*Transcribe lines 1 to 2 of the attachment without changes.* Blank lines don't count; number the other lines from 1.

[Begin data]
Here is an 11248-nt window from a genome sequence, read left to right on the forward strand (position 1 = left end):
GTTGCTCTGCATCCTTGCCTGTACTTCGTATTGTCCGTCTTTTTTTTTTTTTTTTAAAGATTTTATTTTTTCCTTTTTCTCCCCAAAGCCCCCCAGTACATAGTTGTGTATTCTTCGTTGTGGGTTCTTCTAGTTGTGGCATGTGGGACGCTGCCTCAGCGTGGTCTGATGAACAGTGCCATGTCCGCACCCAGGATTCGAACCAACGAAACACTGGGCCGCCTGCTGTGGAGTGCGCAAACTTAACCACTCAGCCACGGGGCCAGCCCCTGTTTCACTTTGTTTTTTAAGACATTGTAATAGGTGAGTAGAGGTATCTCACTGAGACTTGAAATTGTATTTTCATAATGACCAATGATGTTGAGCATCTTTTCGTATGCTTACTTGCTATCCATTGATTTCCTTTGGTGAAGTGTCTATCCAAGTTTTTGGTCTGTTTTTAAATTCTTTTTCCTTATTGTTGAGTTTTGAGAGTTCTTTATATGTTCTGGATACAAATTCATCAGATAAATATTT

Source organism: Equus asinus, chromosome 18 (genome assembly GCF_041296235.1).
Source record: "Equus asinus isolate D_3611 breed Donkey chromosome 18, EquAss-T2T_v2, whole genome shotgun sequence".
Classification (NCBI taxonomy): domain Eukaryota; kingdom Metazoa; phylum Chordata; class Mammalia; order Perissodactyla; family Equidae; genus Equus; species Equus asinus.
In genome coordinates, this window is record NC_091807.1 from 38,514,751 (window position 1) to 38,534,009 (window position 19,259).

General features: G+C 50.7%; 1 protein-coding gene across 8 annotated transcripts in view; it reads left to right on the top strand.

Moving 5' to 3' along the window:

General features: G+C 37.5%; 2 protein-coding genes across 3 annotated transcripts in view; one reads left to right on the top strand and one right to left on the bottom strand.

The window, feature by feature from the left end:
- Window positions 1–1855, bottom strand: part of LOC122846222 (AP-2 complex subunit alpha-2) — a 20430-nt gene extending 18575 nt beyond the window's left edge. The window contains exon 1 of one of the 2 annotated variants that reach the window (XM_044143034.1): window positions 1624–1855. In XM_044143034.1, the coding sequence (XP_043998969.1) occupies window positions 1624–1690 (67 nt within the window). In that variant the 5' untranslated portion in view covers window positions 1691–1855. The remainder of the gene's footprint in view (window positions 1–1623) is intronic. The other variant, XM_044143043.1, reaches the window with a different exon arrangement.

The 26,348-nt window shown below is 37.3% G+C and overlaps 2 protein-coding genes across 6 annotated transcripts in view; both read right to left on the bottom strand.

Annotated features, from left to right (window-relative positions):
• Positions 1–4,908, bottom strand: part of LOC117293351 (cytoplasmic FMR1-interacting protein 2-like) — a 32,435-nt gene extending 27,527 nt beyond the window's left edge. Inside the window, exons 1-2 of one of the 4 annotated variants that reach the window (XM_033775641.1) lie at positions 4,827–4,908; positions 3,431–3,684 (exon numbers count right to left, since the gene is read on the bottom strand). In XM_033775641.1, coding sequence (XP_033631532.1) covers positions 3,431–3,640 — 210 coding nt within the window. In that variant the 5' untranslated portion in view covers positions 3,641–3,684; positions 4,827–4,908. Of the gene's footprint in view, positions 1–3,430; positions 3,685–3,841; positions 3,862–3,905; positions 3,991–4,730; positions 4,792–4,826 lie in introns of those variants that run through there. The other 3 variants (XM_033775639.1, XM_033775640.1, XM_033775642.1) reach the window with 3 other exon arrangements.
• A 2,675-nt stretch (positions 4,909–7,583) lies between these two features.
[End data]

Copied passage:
Here is an 11248-nt window from a genome sequence, read left to right on the forward strand (position 1 = left end):
GTTGCTCTGCATCCTTGCCTGTACTTCGTATTGTCCGTCTTTTTTTTTTTTTTTTAAAGATTTTATTTTTTCCTTTTTCTCCCCAAAGCCCCCCAGTACATAGTTGTGTATTCTTCGTTGTGGGTTCTTCTAGTTGTGGCATGTGGGACGCTGCCTCAGCGTGGTCTGATGAACAGTGCCATGTCCGCACCCAGGATTCGAACCAACGAAACACTGGGCCGCCTGCTGTGGAGTGCGCAAACTTAACCACTCAGCCACGGGGCCAGCCCCTGTTTCACTTTGTTTTTTAAGACATTGTAATAGGTGAGTAGAGGTATCTCACTGAGACTTGAAATTGTATTTTCATAATGACCAATGATGTTGAGCATCTTTTCGTATGCTTACTTGCTATCCATTGATTTCCTTTGGTGAAGTGTCTATCCAAGTTTTTGGTCTGTTTTTAAATTCTTTTTCCTTATTGTTGAGTTTTGAGAGTTCTTTATATGTTCTGGATACAAATTCATCAGATAAATATTT